The Taliban had promised to form an inclusive government, and to not seek retribution or repress the local populace. However, their actions over this past year have been disappointing on all these fronts. The targeted killing of Ayman al-Zawahiri in the heart of Kabul has again fueled suspicions that the Taliban have not severed or even lessened their links with al-Qaeda. Conversely, the Taliban fear losing their hardline supporters to the Islamic State, which is another factor that helps explain the Taliban’s rigidity despite having assumed political power. Pakistan has facilitated Taliban interactions with China, but it is unlikely that Beijing will bring Afghanistan within its Belt and Road Initiative lest the Taliban gain international credibility.

The Taliban are hesitant to take a stronger stance against like-minded jihadist groups operating on Afghan soil. Pakistan’s requests that the Taliban act against the Tehreek-e-Taliban (TTP) have not been taken seriously. Instead, the Taliban have negotiated a ceasefire between the Pakistani government and the TTP. How long this ceasefire will last, and the extent to which the Pakistani state will be willing to capitulate to TTP demands, which has the blood of many Pakistani citizens on its hands, remains to be seen. Pakistan and the Taliban have already clashed over the Durand Line, a contentious colonial-era demarcation between the two countries. If the Taliban are unable to rein in militant groups engaging in cross-border attacks, Pakistan will further harden its borders, spurring additional friction with the increasingly desperate Taliban regime.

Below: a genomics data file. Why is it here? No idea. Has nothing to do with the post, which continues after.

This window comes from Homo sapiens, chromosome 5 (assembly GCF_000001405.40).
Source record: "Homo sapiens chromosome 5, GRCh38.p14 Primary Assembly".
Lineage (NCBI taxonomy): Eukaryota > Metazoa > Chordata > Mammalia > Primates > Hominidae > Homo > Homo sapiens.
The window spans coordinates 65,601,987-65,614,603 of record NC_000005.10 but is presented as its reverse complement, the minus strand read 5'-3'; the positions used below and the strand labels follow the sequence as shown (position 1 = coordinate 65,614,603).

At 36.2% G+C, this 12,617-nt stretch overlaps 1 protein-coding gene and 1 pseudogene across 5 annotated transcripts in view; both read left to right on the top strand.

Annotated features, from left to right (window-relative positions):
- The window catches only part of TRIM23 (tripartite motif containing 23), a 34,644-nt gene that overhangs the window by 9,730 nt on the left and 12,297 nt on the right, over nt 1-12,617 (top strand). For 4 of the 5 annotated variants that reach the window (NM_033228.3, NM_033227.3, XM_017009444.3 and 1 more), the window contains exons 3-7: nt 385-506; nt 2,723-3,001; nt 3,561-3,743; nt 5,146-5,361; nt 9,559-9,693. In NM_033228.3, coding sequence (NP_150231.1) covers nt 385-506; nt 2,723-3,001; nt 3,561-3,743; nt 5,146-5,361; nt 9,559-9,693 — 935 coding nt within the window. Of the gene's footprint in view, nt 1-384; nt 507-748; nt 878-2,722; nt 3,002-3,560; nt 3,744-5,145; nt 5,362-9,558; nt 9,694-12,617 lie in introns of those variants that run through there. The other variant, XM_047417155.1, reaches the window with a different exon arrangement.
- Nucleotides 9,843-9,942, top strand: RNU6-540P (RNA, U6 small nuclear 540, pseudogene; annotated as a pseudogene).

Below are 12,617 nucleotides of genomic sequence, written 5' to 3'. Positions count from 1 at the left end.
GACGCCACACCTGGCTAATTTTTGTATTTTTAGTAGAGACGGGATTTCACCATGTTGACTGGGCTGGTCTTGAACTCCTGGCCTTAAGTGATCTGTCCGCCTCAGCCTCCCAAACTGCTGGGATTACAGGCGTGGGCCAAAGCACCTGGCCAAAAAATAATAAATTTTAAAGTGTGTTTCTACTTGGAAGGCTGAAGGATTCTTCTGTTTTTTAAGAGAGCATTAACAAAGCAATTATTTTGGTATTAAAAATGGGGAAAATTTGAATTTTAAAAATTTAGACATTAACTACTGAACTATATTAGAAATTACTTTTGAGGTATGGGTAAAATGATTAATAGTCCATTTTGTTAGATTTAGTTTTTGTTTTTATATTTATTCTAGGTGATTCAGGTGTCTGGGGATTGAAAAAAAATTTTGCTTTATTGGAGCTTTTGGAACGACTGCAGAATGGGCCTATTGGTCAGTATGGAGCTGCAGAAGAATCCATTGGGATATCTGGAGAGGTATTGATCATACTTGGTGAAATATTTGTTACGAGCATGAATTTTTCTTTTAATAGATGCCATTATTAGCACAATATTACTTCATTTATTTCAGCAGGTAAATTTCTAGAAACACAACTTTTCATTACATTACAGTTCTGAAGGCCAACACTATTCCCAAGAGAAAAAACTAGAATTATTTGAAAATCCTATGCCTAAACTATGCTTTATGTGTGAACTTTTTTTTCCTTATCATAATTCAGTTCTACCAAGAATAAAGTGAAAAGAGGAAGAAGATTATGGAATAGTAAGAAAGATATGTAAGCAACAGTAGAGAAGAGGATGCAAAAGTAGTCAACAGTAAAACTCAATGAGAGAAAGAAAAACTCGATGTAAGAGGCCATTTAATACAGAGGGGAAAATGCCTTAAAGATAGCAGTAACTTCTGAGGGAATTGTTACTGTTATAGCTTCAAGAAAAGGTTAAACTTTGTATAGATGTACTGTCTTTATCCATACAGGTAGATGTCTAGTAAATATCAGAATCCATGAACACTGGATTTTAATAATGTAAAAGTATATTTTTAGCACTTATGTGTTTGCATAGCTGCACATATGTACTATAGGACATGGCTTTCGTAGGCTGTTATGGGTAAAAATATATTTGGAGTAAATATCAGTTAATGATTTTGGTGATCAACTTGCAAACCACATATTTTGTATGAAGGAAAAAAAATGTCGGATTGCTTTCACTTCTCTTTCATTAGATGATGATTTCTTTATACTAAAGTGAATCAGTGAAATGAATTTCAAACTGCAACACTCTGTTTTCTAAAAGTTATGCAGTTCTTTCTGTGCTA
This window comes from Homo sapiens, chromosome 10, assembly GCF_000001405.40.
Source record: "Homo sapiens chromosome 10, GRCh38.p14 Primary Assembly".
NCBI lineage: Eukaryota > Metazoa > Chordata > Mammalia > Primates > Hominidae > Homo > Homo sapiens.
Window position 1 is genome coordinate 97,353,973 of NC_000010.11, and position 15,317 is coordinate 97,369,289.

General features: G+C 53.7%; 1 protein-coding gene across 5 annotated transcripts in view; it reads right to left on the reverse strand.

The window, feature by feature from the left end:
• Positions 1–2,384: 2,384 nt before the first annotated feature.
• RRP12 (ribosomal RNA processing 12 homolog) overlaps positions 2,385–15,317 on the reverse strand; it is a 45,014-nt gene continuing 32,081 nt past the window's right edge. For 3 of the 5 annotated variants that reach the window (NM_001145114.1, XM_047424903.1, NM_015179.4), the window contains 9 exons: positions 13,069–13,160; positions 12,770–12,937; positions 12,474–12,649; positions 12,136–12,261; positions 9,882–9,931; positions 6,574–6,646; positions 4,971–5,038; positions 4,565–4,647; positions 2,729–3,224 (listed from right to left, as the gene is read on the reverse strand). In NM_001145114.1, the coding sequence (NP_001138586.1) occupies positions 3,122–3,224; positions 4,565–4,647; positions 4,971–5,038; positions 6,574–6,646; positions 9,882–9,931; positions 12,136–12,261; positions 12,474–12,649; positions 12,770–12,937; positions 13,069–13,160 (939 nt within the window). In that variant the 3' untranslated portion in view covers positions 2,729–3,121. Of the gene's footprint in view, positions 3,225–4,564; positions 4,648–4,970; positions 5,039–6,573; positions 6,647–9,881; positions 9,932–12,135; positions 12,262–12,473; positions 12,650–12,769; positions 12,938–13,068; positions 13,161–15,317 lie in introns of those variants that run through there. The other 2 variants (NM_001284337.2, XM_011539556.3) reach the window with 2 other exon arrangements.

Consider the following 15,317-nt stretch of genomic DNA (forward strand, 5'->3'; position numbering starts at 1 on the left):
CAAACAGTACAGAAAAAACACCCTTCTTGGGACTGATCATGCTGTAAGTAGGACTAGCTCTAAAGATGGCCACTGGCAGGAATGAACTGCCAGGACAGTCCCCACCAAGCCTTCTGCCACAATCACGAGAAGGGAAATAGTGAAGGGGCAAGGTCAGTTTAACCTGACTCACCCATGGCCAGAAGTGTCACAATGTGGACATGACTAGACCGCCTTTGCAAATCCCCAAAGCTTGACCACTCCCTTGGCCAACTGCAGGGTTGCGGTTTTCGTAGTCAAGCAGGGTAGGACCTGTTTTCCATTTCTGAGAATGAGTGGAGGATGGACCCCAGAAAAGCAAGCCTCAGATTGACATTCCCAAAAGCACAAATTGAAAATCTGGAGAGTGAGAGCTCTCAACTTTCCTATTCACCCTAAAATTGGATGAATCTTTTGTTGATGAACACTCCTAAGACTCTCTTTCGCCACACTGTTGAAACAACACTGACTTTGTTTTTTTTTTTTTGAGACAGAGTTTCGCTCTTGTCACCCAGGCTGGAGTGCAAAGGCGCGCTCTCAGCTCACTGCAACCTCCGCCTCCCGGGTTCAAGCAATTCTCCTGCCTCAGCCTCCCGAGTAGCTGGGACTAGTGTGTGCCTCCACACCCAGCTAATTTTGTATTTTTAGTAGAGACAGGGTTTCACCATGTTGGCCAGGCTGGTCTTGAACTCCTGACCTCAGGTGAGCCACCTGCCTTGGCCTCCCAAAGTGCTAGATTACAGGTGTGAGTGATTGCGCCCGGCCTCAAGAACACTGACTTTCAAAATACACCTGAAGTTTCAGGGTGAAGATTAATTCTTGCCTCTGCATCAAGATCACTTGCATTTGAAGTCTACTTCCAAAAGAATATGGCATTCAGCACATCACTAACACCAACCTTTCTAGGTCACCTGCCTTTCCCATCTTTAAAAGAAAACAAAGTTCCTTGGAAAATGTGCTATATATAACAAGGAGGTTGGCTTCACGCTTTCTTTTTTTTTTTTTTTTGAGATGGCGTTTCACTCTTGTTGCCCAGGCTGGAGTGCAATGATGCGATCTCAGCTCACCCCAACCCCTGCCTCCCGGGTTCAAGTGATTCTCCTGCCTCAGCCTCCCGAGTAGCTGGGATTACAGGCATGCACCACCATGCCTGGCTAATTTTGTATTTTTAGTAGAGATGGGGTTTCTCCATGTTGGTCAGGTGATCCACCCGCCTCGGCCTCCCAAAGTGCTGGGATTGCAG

Central Asians and Taliban rule in Kabul: Between fear and hope

Richard Weitz

Richard Weitz

Fear remains the prevailing perspective of Central Asian policymakers when it comes to Afghanistan, which under previous Taliban rule, between 1996 and 2001, was a source of regional terrorism, crime, and instability. Nonetheless, Central Asian governments have accepted that they need to work out some modus vivendi with the new Taliban, whose hold on power one year since reentering Kabul amidst the U.S. withdrawal, appears secure despite Afghanistan’s many problems.  

Central Asians’ overriding focus is on keeping the Taliban from supporting international terrorist groups. Throughout the past year, Taliban leaders have repeatedly pledged not to assist transnational terrorism or seek to change their neighbors’ secular regimes. Yet the recent U.S. killing of al-Qaeda leader Ayman al-Zawahiri in downtown Kabul has renewed concerns that some Taliban leaders are providing safe havens for their longstanding extremist partners and raising the prospect that, if not now, then in the future, the Taliban will turn a blind eye to their associated actors pursuing jihadist aspirations.